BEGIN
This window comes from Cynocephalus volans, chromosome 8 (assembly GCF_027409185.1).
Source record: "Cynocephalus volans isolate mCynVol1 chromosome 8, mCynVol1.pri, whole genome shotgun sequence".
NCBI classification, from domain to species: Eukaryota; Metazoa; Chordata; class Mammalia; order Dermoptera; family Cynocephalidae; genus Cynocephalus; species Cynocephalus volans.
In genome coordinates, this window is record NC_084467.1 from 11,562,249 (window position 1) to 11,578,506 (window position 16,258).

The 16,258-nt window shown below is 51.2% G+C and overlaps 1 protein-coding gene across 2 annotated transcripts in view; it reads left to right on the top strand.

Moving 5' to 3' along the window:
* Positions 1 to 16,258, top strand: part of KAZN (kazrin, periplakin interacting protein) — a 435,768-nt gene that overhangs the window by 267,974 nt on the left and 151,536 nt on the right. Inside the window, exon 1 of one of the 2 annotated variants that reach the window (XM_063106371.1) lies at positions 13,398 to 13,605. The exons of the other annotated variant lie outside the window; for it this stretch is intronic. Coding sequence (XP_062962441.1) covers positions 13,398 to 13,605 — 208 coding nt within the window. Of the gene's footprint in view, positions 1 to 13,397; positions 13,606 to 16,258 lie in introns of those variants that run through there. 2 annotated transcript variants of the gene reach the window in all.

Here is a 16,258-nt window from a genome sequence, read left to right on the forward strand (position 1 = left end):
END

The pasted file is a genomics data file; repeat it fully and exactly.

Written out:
This window comes from Cynocephalus volans, chromosome 8 (assembly GCF_027409185.1).
Source record: "Cynocephalus volans isolate mCynVol1 chromosome 8, mCynVol1.pri, whole genome shotgun sequence".
NCBI classification, from domain to species: Eukaryota; Metazoa; Chordata; class Mammalia; order Dermoptera; family Cynocephalidae; genus Cynocephalus; species Cynocephalus volans.
In genome coordinates, this window is record NC_084467.1 from 11,562,249 (window position 1) to 11,578,506 (window position 16,258).

The 16,258-nt window shown below is 51.2% G+C and overlaps 1 protein-coding gene across 2 annotated transcripts in view; it reads left to right on the top strand.

Moving 5' to 3' along the window:
* Positions 1 to 16,258, top strand: part of KAZN (kazrin, periplakin interacting protein) — a 435,768-nt gene that overhangs the window by 267,974 nt on the left and 151,536 nt on the right. Inside the window, exon 1 of one of the 2 annotated variants that reach the window (XM_063106371.1) lies at positions 13,398 to 13,605. The exons of the other annotated variant lie outside the window; for it this stretch is intronic. Coding sequence (XP_062962441.1) covers positions 13,398 to 13,605 — 208 coding nt within the window. Of the gene's footprint in view, positions 1 to 13,397; positions 13,606 to 16,258 lie in introns of those variants that run through there. 2 annotated transcript variants of the gene reach the window in all.

Here is a 16,258-nt window from a genome sequence, read left to right on the forward strand (position 1 = left end):